Daily Independent (Ashland, KY)

Editorials

March 11, 2013

Promise of jobs?

Are plans to hire 800 miners real or too good to be true?

ASHLAND — In a region that has seen hundreds of coal mining jobs be eliminated in recent years with the closing of mines, having a company seeking applications to fill what it says could be more than 800 jobs at now idled mines in Kentucky and Virginia sounds almost too good to be true. And it may be. But we hope not.

Since announcing a few weeks ago that it was taking applications for mining jobs, Eddie Estep, president of Professional Contracting in Norton, Va., has hedged a bit on just how many jobs the company is seeking to fill and just where those jobs are.

Estep said Thursday the company already has placed about 50 miners in jobs and hopes to place hundreds more in the weeks and months ahead. However, he said, those applying for the positions must be patient.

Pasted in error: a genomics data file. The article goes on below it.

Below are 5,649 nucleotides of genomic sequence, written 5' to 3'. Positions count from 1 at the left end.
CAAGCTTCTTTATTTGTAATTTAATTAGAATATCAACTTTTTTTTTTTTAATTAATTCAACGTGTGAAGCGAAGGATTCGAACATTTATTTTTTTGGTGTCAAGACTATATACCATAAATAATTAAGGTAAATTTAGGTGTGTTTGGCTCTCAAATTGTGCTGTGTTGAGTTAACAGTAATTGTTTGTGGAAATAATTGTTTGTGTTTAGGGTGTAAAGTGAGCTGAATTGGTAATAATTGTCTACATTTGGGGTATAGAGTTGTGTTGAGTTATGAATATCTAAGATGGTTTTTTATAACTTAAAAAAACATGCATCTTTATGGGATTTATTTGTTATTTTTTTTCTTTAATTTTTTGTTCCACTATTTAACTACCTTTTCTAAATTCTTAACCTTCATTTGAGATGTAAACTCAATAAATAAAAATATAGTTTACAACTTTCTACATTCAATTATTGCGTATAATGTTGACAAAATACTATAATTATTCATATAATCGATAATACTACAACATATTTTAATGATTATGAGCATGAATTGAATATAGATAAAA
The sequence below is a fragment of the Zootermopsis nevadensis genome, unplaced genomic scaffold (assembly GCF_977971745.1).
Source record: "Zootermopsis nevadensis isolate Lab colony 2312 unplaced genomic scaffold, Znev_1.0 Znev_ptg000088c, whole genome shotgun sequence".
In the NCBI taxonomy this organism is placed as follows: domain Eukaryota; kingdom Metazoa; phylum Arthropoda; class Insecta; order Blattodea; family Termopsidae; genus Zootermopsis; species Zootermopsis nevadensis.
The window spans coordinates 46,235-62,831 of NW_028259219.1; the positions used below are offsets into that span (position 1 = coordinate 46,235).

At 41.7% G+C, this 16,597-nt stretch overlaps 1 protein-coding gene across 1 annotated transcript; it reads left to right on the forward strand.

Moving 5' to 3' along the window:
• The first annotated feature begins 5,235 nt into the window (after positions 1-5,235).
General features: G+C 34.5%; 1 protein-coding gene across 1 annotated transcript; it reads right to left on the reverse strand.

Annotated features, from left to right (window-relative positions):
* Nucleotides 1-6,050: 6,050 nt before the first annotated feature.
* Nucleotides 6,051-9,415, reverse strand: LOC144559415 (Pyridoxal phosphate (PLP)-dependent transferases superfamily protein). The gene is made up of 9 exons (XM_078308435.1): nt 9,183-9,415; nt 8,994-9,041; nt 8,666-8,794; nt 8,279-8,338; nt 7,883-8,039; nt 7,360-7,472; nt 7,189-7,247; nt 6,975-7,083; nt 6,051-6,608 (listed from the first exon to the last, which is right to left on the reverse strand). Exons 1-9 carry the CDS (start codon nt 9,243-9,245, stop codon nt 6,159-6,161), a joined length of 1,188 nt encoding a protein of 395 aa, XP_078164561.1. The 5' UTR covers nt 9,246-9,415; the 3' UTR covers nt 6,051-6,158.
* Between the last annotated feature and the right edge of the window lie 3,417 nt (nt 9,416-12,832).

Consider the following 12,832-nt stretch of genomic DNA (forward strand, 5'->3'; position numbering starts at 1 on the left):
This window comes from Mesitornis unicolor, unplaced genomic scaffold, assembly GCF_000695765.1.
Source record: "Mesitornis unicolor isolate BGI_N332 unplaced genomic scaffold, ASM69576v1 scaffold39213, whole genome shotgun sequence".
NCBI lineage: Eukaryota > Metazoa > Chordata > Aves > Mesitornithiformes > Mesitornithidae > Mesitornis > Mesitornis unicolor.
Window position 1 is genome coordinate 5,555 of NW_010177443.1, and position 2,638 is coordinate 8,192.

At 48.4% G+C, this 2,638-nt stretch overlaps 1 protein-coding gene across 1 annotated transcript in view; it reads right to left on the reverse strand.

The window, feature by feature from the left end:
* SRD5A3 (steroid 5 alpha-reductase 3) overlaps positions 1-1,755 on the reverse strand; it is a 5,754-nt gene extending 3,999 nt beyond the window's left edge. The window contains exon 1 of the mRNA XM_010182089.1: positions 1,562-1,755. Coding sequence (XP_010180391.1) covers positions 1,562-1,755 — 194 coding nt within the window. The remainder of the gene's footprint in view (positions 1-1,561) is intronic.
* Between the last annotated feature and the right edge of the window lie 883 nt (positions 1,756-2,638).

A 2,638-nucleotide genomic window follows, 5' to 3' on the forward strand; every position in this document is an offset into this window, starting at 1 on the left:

Estep said his company has fielded about 3,000 applications over the past month. His company is working with a group of investors who will control the mines, he said. However, he declined to name the investors or give specifics about the locations of the mines. He said the investors own mines that are idled.

Estep still says he hopes to fill about 800 jobs at mines in the two states.

“It can be a little less, but it can be a lot more, too, depending on what the investors want to put into it,” he said. “There’s a lot of mines shut down. Reopening mines is the quicker way to put people to work but it takes time through federal laws and state laws to do it.”

Speculation about the jobs had focused on Alpha Natural Resources, which closed four mines in January, costing the region hundreds of jobs. However Alpha, based in Bristol, Va., told the Whitesburg Mountain Eagle that the company has no business arrangement with Professional Contracting.

Estep, who helps companies find labor and also trains miners, said news reports this week that the jobs don’t exist were untrue.

“I’m not playing games with this. If they want to stop the rumors, call me,” he said. “Eight-hundred people is not an overnight adventure. It takes time to process applications.”